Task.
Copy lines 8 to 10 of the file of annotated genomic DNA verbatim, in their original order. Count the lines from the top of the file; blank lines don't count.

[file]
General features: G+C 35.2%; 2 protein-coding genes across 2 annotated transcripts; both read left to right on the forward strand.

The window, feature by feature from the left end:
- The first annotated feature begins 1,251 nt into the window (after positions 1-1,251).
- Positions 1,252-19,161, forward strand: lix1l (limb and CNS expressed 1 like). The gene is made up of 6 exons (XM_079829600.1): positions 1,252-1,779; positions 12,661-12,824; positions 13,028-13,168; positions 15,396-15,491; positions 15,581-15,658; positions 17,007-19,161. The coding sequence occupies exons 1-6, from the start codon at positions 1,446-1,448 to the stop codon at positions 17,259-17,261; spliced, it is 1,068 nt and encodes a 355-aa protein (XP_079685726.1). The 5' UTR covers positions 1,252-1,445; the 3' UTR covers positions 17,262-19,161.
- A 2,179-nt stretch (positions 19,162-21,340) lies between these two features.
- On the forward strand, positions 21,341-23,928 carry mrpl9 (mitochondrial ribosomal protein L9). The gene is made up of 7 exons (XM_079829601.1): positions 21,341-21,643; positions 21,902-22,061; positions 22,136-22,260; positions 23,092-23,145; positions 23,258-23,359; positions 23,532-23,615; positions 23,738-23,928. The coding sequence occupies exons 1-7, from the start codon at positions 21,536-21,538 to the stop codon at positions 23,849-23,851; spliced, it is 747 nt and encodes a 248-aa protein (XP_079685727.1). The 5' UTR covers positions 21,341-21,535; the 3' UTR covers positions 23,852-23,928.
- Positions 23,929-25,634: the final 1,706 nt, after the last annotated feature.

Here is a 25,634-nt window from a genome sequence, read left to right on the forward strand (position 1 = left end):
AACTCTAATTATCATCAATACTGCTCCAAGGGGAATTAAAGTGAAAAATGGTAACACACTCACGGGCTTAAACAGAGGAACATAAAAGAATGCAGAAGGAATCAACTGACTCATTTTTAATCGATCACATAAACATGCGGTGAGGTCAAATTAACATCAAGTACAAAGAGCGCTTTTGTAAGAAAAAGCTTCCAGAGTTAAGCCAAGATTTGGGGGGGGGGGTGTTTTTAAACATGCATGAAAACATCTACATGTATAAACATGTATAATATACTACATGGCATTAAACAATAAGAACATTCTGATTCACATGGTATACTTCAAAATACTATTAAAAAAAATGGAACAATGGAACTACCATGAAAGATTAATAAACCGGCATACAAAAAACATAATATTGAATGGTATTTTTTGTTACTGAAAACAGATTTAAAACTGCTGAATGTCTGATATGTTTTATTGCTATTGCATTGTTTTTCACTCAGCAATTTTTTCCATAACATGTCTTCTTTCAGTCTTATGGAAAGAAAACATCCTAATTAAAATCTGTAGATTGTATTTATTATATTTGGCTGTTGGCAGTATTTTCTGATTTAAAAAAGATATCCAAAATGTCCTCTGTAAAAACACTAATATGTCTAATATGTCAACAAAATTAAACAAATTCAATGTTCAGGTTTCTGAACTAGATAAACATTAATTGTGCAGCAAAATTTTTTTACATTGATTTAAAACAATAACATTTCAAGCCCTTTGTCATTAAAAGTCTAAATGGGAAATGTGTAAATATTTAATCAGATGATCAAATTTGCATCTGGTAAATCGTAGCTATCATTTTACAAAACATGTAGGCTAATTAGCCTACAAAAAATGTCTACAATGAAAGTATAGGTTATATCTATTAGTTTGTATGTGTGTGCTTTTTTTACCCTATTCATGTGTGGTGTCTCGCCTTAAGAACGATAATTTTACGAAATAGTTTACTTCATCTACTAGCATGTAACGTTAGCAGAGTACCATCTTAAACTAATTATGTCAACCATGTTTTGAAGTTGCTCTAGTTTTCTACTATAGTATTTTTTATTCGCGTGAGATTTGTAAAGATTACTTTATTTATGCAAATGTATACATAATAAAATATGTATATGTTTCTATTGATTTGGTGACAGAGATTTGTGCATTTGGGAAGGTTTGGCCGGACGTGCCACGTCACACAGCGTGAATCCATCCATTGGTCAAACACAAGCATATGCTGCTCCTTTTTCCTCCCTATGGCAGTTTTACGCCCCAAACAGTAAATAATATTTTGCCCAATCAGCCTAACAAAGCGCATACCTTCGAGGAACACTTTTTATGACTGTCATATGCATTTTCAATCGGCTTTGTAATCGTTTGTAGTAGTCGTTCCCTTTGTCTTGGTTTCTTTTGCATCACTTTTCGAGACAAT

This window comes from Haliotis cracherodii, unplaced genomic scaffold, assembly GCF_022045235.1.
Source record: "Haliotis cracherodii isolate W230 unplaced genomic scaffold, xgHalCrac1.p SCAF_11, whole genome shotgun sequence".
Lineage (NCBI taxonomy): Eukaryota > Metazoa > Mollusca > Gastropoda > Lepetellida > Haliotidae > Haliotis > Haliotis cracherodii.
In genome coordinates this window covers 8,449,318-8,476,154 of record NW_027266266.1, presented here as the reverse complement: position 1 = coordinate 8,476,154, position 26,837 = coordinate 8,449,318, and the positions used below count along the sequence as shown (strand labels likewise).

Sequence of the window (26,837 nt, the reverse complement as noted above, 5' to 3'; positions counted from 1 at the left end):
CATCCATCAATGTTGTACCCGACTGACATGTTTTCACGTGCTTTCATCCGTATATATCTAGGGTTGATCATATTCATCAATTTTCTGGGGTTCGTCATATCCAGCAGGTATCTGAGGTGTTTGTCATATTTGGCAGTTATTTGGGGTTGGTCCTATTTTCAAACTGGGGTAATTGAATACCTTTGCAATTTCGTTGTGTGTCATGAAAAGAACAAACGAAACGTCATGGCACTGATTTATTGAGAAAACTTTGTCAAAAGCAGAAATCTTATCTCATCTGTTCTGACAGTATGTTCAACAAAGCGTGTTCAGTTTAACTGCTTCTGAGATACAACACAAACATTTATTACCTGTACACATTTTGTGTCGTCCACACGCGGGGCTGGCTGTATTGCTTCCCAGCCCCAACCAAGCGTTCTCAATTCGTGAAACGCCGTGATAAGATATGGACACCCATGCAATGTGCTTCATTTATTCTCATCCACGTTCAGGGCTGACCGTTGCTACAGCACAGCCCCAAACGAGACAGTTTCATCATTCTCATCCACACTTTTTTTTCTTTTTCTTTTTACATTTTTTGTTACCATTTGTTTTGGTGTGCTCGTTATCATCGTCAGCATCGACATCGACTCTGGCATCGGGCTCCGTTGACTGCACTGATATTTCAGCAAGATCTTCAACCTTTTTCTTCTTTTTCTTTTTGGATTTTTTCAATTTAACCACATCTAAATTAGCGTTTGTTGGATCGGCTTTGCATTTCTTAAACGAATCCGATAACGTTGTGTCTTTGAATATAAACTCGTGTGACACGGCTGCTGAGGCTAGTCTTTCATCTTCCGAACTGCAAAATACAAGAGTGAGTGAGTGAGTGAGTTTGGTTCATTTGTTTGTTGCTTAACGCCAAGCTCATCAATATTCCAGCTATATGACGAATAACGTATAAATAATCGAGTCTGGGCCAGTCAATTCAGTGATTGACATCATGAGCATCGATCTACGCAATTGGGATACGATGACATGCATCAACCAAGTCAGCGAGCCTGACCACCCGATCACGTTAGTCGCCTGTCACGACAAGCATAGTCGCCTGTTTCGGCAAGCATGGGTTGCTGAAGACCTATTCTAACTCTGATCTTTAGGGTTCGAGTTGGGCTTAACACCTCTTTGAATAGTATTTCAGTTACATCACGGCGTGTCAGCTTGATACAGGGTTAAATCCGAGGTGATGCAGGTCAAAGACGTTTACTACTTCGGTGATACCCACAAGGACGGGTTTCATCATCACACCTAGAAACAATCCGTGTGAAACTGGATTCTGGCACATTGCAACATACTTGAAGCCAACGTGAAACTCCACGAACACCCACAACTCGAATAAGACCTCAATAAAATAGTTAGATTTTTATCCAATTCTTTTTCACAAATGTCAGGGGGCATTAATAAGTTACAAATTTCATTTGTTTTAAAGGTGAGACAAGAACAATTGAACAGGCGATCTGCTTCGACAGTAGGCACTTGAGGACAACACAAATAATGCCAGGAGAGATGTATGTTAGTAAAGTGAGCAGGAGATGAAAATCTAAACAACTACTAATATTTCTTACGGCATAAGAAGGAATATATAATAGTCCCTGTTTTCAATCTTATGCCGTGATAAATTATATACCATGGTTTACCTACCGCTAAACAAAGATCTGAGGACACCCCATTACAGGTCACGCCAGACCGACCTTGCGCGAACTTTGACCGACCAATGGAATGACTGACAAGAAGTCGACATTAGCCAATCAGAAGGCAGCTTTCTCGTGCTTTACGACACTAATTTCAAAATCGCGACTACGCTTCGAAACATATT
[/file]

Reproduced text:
Here is a 25,634-nt window from a genome sequence, read left to right on the forward strand (position 1 = left end):
AACTCTAATTATCATCAATACTGCTCCAAGGGGAATTAAAGTGAAAAATGGTAACACACTCACGGGCTTAAACAGAGGAACATAAAAGAATGCAGAAGGAATCAACTGACTCATTTTTAATCGATCACATAAACATGCGGTGAGGTCAAATTAACATCAAGTACAAAGAGCGCTTTTGTAAGAAAAAGCTTCCAGAGTTAAGCCAAGATTTGGGGGGGGGGGTGTTTTTAAACATGCATGAAAACATCTACATGTATAAACATGTATAATATACTACATGGCATTAAACAATAAGAACATTCTGATTCACATGGTATACTTCAAAATACTATTAAAAAAAATGGAACAATGGAACTACCATGAAAGATTAATAAACCGGCATACAAAAAACATAATATTGAATGGTATTTTTTGTTACTGAAAACAGATTTAAAACTGCTGAATGTCTGATATGTTTTATTGCTATTGCATTGTTTTTCACTCAGCAATTTTTTCCATAACATGTCTTCTTTCAGTCTTATGGAAAGAAAACATCCTAATTAAAATCTGTAGATTGTATTTATTATATTTGGCTGTTGGCAGTATTTTCTGATTTAAAAAAGATATCCAAAATGTCCTCTGTAAAAACACTAATATGTCTAATATGTCAACAAAATTAAACAAATTCAATGTTCAGGTTTCTGAACTAGATAAACATTAATTGTGCAGCAAAATTTTTTTACATTGATTTAAAACAATAACATTTCAAGCCCTTTGTCATTAAAAGTCTAAATGGGAAATGTGTAAATATTTAATCAGATGATCAAATTTGCATCTGGTAAATCGTAGCTATCATTTTACAAAACATGTAGGCTAATTAGCCTACAAAAAATGTCTACAATGAAAGTATAGGTTATATCTATTAGTTTGTATGTGTGTGCTTTTTTTACCCTATTCATGTGTGGTGTCTCGCCTTAAGAACGATAATTTTACGAAATAGTTTACTTCATCTACTAGCATGTAACGTTAGCAGAGTACCATCTTAAACTAATTATGTCAACCATGTTTTGAAGTTGCTCTAGTTTTCTACTATAGTATTTTTTATTCGCGTGAGATTTGTAAAGATTACTTTATTTATGCAAATGTATACATAATAAAATATGTATATGTTTCTATTGATTTGGTGACAGAGATTTGTGCATTTGGGAAGGTTTGGCCGGACGTGCCACGTCACACAGCGTGAATCCATCCATTGGTCAAACACAAGCATATGCTGCTCCTTTTTCCTCCCTATGGCAGTTTTACGCCCCAAACAGTAAATAATATTTTGCCCAATCAGCCTAACAAAGCGCATACCTTCGAGGAACACTTTTTATGACTGTCATATGCATTTTCAATCGGCTTTGTAATCGTTTGTAGTAGTCGTTCCCTTTGTCTTGGTTTCTTTTGCATCACTTTTCGAGACAAT

This window comes from Haliotis cracherodii, unplaced genomic scaffold, assembly GCF_022045235.1.